See also: Where to Stay in Madrid
1 Prado Museum
The Prado Museum displays around 2,300 pieces of the collection in more than 100 rooms on three floors. Trying to see it all in one visit can be daunting, but it’s possible to focus on a specific itinerary of masterpieces.
Visitors can also opt to use the museum’s audio guide (for a small fee), which includes a tour of 50 masterpieces.
On the 90-minute tour, the guide, an art expert, not only points out the most significant pieces in this mind-boggling collection, but relates their backstories and some history to put the art in context.
2 Buen Retiro Park and the Crystal Palace
The Buen Retiro Park (Parque del Retiro) is an oasis of peace in the heart of Madrid. Just beyond the busy streets, this lush 120-hectare park offers an escape from the hustle and bustle of the city. Created for the Count-Duke of Olivares in the 17th century, the historic park has an elegant ambience with its lovely landscaping and tree-lined paths.
3 Royal Palace and Gardens
This grandiose palace is the Spanish version of Versailles, a royal court designed to impress. Rising above a steep slope overlooking the lush gardens, the palace is built entirely of granite and white Colmenar stone. The majestic Neoclassical facade features Ionic columns and Doric pilasters, based on drawings that the sculptor Bernini originally intended for the Louvre in Paris. The balustrade features statues of Spanish kings. The palace was commissioned by Philip V in the 18th century.
Madrid Royal Palace Map
4 Plaza Mayor
This elegant 17th-century plaza was built during the reign of Philip III. The Plaza Mayor was a center of commerce and municipal life, as well as the scene of ceremonial events such as the proclamation of a new king and the canonization of saints. The plaza took on its present appearance after a fire in 1790, when the corners were enclosed and the nine entrance arches were constructed, linking it to Calle de Toledo, Calle Mayor, Calle Postas, and others. The square also served as a venue for bullfights, dramatic performances, and knightly tournaments.
5 Puerta del Sol: The Heart of the City
The Puerta del Sol was named after the sun emblem on the old city gate, which formerly stood here. This spacious town square aligns with the rising sun. Besides being a hub of public transportation (with several bus stops and Metro entrances), the Puerta del Sol is also the “Kilometer Zero” point from which all distances on the Spanish national road network are measured.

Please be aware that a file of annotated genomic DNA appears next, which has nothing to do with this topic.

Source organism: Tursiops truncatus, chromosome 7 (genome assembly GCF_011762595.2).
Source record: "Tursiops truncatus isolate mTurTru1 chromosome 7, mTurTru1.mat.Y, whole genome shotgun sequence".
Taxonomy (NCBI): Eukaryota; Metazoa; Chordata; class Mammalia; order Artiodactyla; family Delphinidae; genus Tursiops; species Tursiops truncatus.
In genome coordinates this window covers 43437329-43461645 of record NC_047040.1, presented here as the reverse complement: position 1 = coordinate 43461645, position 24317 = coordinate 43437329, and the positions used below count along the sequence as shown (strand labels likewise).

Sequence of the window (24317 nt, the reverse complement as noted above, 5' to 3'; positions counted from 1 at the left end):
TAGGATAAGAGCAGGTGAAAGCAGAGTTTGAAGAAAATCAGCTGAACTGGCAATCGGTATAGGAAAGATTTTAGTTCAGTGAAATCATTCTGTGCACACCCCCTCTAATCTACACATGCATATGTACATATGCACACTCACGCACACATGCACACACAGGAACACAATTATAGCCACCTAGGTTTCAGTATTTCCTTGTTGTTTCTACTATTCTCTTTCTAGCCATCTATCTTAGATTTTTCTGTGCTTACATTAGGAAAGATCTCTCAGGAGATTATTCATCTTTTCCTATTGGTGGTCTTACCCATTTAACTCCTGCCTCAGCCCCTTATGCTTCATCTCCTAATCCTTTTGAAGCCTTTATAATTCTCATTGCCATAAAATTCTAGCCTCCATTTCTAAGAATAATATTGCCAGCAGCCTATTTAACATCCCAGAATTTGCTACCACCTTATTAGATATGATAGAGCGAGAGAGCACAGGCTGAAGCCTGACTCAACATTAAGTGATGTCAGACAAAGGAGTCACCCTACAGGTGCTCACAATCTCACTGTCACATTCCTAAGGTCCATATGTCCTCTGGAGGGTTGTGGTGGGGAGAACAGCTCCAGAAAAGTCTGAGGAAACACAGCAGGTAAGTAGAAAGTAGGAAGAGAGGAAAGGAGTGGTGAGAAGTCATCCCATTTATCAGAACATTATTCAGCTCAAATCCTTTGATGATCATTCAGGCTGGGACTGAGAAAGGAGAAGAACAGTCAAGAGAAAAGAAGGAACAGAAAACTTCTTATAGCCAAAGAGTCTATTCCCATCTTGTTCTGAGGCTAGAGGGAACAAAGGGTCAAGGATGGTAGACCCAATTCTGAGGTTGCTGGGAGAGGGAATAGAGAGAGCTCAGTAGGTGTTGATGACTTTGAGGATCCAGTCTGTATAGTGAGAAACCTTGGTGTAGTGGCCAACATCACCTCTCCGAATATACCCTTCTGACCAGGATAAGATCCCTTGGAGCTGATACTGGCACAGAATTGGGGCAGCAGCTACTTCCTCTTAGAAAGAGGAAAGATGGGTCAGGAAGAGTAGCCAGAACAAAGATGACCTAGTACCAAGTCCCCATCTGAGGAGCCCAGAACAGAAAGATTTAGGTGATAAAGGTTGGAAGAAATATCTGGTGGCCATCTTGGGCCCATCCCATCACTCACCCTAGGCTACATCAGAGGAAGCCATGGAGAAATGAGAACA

6 Centro de Arte de Reina Sofía: Contemporary Art Museum
Centro de Arte de Reina Sofía: Contemporary Art Museum Jean-Pierre Dalbéra / photo modifiedShare:
The sleek modern building was created by the architect Antonio Fernández Alba and has features that recall the Pompidou Center in Paris, especially the three glass towers that house the elevators on the outside of the building. In its thorough representation of Spanish contemporary art, the collection includes remarkable masterpieces such as works by Juan Miró, Pablo Picasso, and Salvador Dalí. Another wonderful surprise to visitors is the charming garden in the inner courtyard filled with imaginative sculptures.
7 Fuente de Cibeles and Gran Via
The famous Cybele’s fountain (Fuente de Cibeles) stands in a major traffic intersection and is one of the most emblematic monuments in Madrid. Created in 1782 by Francisco Gutiérrez and Roberto Michel, the impressive traffic-stopping fountain depicts the Roman Goddess Cybele riding a lion-drawn chariot. The Centro Palacio de Cibeles has two restaurants: the Colección Cibeles caféteria and the Cibeles Palace restaurant. Behind the fountain is the Palacio de Cibeles cultural center, which hosts art exhibitions and workshops, conferences and concerts.
8 Temple of Debod: An Ancient Egyptian Temple